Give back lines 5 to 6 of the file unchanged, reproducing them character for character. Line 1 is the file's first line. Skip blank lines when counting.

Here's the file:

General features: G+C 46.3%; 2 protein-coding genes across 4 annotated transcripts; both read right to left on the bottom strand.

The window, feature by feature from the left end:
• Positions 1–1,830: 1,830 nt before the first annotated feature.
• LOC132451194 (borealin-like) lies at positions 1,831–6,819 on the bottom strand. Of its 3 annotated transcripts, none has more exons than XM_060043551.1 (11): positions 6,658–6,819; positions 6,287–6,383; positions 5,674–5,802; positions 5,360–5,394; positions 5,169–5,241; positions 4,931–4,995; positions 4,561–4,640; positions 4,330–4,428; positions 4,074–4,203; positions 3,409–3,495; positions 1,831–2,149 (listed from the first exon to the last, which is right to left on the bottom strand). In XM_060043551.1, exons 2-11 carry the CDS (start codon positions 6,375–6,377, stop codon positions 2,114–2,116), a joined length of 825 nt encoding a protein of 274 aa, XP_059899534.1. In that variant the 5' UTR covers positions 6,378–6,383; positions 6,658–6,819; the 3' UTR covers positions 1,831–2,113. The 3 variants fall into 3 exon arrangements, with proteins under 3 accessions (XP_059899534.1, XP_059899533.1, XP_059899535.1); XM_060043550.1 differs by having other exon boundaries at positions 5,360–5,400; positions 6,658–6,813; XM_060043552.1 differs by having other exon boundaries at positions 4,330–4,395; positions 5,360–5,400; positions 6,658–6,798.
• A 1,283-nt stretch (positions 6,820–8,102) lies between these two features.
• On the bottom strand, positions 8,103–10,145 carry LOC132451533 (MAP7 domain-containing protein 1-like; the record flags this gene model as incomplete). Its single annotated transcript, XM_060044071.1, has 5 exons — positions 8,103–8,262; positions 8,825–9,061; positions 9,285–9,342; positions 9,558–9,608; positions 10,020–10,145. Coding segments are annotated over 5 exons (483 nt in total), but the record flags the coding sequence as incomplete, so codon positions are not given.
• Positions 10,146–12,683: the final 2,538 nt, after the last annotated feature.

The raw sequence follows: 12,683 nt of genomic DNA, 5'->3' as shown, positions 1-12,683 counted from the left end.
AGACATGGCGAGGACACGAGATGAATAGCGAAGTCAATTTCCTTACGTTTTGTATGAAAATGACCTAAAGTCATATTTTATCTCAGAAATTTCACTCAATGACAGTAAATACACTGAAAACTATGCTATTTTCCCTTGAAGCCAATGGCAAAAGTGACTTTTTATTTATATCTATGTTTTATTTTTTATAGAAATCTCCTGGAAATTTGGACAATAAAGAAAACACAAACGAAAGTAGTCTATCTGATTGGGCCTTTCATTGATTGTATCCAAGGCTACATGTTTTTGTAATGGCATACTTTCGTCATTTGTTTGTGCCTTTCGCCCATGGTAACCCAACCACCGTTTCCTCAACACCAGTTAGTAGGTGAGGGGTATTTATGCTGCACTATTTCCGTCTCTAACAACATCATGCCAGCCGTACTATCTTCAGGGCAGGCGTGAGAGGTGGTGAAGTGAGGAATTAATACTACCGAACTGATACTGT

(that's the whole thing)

• A 1,283-nt stretch (positions 6,820–8,102) lies between these two features.
• On the bottom strand, positions 8,103–10,145 carry LOC132451533 (MAP7 domain-containing protein 1-like; the record flags this gene model as incomplete). Its single annotated transcript, XM_060044071.1, has 5 exons — positions 8,103–8,262; positions 8,825–9,061; positions 9,285–9,342; positions 9,558–9,608; positions 10,020–10,145. Coding segments are annotated over 5 exons (483 nt in total), but the record flags the coding sequence as incomplete, so codon positions are not given.